While I can’t guarantee success, I can guarantee that the things on these pages may help you achieve a more impressive and sophisticated style, so long as you practise essay writing enough. Look in Student Help (see links on the right) or in the side bar for a site that may address your writing problems.
Sentence Combining is one technique you can practise as part of developing a more sophisticated style. It is more popular in American schools, but deserves looking at here too.
One characteristic of successful English students is mature style. As you read your assigned texts, as well as whatever leisure material you have time for, occasionally stop to notice how the sentences have been constructed. But do more than notice what’s already out there. You need to practice combining sentence elements to create your own sentences.
Here is a technique that thousands of people have successfully used to upgrade the quality of their prose: sentence combining.
1. Freud’s ideas were rejected at first.
2. They later came to attract a number of highly original thinkers.
3. These thinkers elaborated his views.
4. They also often disagreed with him.
These kernels can be combined into this sentence:
Though rejected at first, Freud’s ideas later came to attract a number of highly original thinkers who elaborated on his views even if disagreeing with him.
Make one sentence from these kernels:
1. It was 1945.
2. American soldiers came together with Russian soldiers.
3. These soldiers were triumphant.
4. They embraced.
5. They did this on the banks of the Elbe River.
6. They were in the heart of Germany.
7. Germany was vanquished.
More on Sentence Combining.
Study these sentences. Each one shows a different way of combining a number of kernels into one sentence. How many of them do you use? Experiment with the sentences by trying to rewrite each one with the parts moved around. What is the effect?
There is no need to worry too much about the technical language used in the headings; you will find different sites sometimes use different terminology. Just concentrate on the sentences themselves.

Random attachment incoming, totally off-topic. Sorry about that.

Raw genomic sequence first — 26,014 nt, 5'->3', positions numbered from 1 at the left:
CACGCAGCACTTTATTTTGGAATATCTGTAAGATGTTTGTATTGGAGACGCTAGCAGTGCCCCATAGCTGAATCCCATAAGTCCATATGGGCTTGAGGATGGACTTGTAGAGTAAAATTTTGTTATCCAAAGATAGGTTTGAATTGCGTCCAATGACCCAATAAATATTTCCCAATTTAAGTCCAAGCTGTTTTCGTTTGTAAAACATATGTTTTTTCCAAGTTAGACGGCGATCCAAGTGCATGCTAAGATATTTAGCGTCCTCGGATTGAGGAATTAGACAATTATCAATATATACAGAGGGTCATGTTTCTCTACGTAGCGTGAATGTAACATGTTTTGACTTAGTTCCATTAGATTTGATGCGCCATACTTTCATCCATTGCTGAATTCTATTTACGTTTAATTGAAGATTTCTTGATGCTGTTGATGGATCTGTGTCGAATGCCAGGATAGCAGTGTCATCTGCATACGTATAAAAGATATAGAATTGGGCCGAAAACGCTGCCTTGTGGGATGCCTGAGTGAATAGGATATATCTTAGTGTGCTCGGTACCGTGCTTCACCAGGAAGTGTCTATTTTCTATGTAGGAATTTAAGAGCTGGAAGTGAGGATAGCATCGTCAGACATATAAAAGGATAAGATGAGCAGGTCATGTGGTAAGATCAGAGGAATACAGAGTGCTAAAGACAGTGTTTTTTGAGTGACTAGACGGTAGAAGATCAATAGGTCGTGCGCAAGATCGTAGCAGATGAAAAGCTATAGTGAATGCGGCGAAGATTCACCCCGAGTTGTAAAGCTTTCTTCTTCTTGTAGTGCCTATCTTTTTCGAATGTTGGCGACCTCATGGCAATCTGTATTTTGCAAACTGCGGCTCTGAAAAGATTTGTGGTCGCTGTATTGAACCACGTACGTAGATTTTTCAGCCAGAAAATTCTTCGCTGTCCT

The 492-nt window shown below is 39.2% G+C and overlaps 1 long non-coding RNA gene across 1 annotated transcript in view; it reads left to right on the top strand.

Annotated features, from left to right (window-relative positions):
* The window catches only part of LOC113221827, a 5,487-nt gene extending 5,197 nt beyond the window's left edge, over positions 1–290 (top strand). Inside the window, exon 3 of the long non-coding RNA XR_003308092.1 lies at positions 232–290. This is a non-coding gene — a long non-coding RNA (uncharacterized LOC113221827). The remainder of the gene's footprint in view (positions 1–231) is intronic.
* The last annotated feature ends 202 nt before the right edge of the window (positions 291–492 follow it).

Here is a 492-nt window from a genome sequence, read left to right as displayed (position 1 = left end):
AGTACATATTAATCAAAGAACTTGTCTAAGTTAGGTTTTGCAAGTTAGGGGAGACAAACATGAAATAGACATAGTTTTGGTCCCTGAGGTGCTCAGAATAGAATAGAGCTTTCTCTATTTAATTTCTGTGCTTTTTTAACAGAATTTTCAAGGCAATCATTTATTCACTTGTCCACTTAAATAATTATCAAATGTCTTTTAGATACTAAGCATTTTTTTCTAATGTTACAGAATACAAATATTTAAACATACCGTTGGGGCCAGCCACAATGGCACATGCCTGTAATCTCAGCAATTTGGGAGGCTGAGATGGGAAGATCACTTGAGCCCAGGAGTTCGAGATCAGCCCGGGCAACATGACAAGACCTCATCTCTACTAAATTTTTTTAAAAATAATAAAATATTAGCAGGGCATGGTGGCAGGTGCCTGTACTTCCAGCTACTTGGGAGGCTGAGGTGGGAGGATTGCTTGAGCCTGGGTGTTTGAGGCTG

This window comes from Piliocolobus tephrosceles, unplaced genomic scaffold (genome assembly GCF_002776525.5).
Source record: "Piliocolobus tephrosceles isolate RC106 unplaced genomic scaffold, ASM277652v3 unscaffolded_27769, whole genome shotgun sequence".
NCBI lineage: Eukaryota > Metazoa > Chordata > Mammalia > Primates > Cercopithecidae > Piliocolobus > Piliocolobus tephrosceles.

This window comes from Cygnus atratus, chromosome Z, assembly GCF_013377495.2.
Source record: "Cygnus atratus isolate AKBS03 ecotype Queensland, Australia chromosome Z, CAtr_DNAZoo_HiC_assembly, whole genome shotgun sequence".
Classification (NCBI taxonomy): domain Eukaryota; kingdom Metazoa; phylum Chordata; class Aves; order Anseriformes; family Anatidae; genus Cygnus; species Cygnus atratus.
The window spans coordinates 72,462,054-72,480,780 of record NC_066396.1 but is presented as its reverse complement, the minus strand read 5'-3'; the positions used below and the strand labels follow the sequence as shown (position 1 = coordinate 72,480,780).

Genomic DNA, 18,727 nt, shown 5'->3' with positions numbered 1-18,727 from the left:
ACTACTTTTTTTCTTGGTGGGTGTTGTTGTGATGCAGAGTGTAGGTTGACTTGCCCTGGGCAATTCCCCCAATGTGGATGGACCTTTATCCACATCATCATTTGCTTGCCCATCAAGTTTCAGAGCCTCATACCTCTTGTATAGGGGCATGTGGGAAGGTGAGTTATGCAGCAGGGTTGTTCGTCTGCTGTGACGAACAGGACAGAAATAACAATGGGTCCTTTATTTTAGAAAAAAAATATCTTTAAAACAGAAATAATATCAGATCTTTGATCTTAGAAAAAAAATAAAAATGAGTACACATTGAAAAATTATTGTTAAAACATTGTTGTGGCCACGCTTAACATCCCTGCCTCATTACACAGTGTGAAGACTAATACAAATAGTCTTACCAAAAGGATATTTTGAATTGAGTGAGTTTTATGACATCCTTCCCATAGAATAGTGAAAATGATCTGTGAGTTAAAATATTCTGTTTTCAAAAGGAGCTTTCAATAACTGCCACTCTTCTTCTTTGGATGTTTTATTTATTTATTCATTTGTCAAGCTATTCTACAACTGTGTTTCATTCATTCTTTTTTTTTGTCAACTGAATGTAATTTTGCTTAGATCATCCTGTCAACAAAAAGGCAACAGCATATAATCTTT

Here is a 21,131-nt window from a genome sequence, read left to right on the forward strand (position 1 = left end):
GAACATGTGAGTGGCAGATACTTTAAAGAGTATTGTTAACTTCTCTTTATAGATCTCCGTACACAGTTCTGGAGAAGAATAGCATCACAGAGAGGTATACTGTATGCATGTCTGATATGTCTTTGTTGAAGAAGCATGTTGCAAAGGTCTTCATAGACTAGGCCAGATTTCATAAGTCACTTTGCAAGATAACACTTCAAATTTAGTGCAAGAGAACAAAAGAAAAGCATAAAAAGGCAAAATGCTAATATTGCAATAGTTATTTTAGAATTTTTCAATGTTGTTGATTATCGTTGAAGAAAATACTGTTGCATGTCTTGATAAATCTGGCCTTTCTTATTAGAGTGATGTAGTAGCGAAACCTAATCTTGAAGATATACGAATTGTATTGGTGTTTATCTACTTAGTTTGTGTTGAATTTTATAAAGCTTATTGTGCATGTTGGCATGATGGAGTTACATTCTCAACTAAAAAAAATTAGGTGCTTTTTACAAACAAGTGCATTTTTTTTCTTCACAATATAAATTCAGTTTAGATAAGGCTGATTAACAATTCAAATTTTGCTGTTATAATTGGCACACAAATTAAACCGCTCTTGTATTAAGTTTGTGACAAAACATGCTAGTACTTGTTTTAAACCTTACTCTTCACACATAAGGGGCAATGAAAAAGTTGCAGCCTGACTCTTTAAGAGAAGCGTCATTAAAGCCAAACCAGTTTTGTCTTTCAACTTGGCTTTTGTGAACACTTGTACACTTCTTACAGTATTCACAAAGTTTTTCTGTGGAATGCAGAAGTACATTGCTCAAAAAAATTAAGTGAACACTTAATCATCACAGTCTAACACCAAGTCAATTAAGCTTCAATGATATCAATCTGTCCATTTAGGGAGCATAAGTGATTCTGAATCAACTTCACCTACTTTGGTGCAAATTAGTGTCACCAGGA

Sentence Combining Patterns
Main Clause + Verbal Phrase:
1. He drove away, wishing us success.
2. He drove away, angered at our unwillingness to accept his proposal.
3. I fell to the ground, hitting my head on a concrete slab and losing consciousness.
4. Stumbling awkwardly, Henry came into the room.
5. Polished to perfection, David’s speech was the hit of the convention.
Main Clause + Absolute Phrase:
1. Mrs. Kombs knitted without looking, a fine sweat cooling her brow.
2. The bull looked at him, eyes piercing, horns pointing straight ahead.
3. The day was cold, a frozen sleet covering the ground.
4. She continued her work, her confidence renewed by her supervisor’s well-timed praise.
Main Clause + Adjective Cluster:
1. The old man, bent and withered, was bullied by the big nurse.
2. The horse raced around the corral, wild-eyed and lathered.
3. Just then Clara, red-haired and giggling, flew into the room.
4. Her father, a tall, stiff, strong-willed man, had driven over 1000 miles to see her.
Main Clause + Adjective Clause:
1. He ran head-on into the punch which caused his vision to blur and his ears to ring.
2. Tommy Smith, who was a childhood friend of mine, dove into a vat of beer and died a happy man.